Published on 22nd December, 2019, in Mid-day
Hindu mythology is full of symbols associated with water which link all the gods to water. The oldest symbol of these are serpents. During the rainy season, water fills the holes where the serpents reside, forcing them to leave their abode. This makes them visible during the rainy season. Therefore, the snake has been associated with rain for a very long time in India. It is told that a long time ago, a king of Nepal told all the serpents to leave his kingdom, as a result of which there was a drought in his kingdom. He had to beg the snakes to come back. When the snakes returned, so did the rains. The friendship of snakes and rain is referred to in the Mahabharata. When the forests are burnt by the Pandavas to create the city of Indraprastha, the snakes start to lament. Their lamentation moves Indra and so, Indra brings rain to save the serpents.
Shiva has a snake around his neck. Vishnu sleeps on a coiled snake. In Shiva Purana, Shiva sits on a mountain covered with snow, snow being solidified water. From his matted locks, sprouts the Ganga, whose fall, from the heavens, he controlled so that she did not destroy the very foundation of the earth. Shiva is associated with Ganga and the Himalayas, which are the source of all water. In Vishnu Purana, Ram is associated with the river Sarayu, which in turn, is associated with the ocean. Krishna is associated with the river Yamuna, and also the ocean because the city of Dwarka is located in the middle of the sea.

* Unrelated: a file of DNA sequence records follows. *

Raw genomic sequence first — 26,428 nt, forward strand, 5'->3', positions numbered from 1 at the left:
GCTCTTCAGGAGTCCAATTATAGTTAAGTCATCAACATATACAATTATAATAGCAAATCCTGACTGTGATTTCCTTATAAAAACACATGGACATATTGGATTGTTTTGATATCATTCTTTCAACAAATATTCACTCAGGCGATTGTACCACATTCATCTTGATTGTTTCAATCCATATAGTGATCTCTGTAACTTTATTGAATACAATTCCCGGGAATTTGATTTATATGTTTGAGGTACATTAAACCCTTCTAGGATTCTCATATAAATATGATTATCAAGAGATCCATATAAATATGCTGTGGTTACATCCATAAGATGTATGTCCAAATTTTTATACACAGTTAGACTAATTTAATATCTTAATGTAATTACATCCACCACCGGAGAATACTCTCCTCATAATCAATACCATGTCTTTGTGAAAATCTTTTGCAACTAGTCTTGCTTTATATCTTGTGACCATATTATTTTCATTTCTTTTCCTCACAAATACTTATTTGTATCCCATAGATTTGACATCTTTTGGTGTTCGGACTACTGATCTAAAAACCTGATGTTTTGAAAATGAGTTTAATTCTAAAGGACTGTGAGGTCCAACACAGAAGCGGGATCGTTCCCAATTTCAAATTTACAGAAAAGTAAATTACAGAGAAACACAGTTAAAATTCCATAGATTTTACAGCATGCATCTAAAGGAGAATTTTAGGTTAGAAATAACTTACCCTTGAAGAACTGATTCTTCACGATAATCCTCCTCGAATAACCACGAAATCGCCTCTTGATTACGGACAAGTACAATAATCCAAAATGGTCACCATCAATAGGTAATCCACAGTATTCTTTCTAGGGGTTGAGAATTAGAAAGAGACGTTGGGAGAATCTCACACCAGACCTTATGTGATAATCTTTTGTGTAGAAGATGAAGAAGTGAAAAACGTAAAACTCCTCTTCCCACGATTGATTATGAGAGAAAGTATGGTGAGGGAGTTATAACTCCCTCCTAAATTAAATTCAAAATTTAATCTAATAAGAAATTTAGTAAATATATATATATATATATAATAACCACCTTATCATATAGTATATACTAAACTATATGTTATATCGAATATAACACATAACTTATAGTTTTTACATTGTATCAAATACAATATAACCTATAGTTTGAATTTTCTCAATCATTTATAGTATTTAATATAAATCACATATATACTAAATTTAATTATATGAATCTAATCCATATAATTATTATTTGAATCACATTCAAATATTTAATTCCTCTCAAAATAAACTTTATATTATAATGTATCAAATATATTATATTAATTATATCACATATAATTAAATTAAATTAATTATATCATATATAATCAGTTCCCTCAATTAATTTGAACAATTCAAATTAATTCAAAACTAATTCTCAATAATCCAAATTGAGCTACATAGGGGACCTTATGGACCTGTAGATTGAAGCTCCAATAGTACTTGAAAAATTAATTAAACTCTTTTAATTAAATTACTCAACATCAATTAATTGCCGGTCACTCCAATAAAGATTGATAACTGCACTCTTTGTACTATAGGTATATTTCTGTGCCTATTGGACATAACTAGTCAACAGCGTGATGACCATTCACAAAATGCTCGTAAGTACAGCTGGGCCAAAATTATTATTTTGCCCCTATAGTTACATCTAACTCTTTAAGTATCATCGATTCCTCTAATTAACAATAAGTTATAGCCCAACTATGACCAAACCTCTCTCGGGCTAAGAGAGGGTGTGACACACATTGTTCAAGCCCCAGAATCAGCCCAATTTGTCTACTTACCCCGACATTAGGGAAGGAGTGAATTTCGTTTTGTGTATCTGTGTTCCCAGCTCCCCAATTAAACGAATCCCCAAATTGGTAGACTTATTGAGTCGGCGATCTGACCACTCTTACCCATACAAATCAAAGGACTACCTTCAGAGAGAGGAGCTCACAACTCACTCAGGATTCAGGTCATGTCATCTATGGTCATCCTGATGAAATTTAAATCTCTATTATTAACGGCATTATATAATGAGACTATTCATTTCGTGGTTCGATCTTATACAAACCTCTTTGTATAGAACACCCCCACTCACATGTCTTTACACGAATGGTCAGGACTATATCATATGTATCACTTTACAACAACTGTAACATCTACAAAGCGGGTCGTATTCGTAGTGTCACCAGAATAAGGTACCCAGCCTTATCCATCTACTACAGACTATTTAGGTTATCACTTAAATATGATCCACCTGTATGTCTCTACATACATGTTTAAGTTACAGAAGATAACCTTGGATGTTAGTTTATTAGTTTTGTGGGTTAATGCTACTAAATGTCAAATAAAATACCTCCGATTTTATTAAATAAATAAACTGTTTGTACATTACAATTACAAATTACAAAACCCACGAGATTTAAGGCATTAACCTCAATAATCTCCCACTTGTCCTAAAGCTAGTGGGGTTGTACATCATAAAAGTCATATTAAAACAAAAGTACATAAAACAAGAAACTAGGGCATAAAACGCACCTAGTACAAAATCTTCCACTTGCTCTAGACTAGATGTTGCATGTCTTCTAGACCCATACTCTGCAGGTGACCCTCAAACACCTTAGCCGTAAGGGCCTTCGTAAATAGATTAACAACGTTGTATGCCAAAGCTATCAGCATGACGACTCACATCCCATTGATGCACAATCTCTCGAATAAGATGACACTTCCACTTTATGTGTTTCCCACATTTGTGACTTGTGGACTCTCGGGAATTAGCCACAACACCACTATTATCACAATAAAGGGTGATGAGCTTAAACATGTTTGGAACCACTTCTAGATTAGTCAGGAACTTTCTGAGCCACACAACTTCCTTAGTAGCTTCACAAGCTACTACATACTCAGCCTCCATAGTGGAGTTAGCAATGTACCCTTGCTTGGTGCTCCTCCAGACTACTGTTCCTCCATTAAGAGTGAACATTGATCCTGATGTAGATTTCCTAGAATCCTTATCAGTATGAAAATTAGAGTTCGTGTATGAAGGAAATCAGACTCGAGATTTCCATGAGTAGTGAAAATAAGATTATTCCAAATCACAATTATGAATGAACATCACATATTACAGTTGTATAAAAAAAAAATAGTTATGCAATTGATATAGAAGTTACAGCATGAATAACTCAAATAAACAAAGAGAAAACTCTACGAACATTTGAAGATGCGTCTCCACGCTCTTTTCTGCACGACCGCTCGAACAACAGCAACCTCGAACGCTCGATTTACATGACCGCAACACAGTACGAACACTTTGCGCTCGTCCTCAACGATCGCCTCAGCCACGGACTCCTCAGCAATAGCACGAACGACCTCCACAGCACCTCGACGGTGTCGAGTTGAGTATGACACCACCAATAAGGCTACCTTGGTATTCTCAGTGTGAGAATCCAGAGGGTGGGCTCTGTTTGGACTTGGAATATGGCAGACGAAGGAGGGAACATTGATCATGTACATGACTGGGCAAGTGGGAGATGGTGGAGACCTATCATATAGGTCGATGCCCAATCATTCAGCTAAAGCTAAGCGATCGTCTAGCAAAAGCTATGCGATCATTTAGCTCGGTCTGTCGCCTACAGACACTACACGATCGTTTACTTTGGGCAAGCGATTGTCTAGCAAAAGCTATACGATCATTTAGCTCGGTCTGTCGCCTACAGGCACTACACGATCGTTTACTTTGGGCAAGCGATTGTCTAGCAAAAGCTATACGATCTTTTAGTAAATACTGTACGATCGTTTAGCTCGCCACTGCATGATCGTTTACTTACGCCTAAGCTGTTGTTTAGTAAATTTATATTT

There are plant symbols, animal symbols and mineral symbols associated with water. Plant symbols include flowers, like the lotus which represents a connection with water. The lotus is associated with all the gods, especially Lakshmi and Vishnu. Lush green forests are associated with life. Green forests are associated with elephants and the elephant is associated with Lakshmi, goddess of wealth.
Animals symbols besides snake and elephant associated with water include the fish. A pair of fish is always considered auspicious in Buddhism, as well as Jainism. The Makara or the dolphin is associated with the god of love, Kama, as well as Ganga. Amphibians, like the turtle, are associated with the Yamuna. Vishnu is associated with a conch shell, and the conch shell is connected to mollusks. Saraswati is also associated with water because her vehicle is the hansa, or swan or goose, who can separate milk from water, thus becoming a symbol of a discriminating mind. Brahma is associated with water, through the swan, upon which he rides.
Certain objects are also associated with water. The kumbha is associated with water and therefore, we see the pots associated with the rivers, Ganga, Yamuna, the apsaras, as well as, Lakshmi. Lakshmi is associated with water. Where there is water, there is life. Where is no water, there is no life. Deserts, therefore, in Hindu mythology, are called Maru-sthala, the Land of the Dead.